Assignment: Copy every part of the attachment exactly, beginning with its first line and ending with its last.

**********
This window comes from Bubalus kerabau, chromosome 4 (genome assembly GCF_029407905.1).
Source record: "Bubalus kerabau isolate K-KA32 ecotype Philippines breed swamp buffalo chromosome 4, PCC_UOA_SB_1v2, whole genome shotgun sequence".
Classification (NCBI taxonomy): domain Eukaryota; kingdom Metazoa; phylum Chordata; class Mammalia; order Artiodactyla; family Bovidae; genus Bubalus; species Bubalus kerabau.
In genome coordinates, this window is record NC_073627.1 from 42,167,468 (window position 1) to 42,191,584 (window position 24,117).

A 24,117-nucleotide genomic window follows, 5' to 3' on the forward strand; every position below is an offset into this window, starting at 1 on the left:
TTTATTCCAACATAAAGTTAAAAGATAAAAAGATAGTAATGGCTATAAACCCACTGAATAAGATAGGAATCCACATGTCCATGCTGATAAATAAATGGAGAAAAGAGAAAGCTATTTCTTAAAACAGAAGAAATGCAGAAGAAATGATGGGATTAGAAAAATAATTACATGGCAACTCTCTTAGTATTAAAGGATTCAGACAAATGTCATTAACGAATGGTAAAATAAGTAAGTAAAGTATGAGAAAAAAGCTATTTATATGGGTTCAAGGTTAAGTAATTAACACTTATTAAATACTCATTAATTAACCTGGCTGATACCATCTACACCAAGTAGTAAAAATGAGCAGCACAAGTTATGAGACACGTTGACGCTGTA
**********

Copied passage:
This window comes from Bubalus kerabau, chromosome 4 (genome assembly GCF_029407905.1).
Source record: "Bubalus kerabau isolate K-KA32 ecotype Philippines breed swamp buffalo chromosome 4, PCC_UOA_SB_1v2, whole genome shotgun sequence".
Classification (NCBI taxonomy): domain Eukaryota; kingdom Metazoa; phylum Chordata; class Mammalia; order Artiodactyla; family Bovidae; genus Bubalus; species Bubalus kerabau.
In genome coordinates, this window is record NC_073627.1 from 42,167,468 (window position 1) to 42,191,584 (window position 24,117).

A 24,117-nucleotide genomic window follows, 5' to 3' on the forward strand; every position below is an offset into this window, starting at 1 on the left:
TTTATTCCAACATAAAGTTAAAAGATAAAAAGATAGTAATGGCTATAAACCCACTGAATAAGATAGGAATCCACATGTCCATGCTGATAAATAAATGGAGAAAAGAGAAAGCTATTTCTTAAAACAGAAGAAATGCAGAAGAAATGATGGGATTAGAAAAATAATTACATGGCAACTCTCTTAGTATTAAAGGATTCAGACAAATGTCATTAACGAATGGTAAAATAAGTAAGTAAAGTATGAGAAAAAAGCTATTTATATGGGTTCAAGGTTAAGTAATTAACACTTATTAAATACTCATTAATTAACCTGGCTGATACCATCTACACCAAGTAGTAAAAATGAGCAGCACAAGTTATGAGACACGTTGACGCTGTA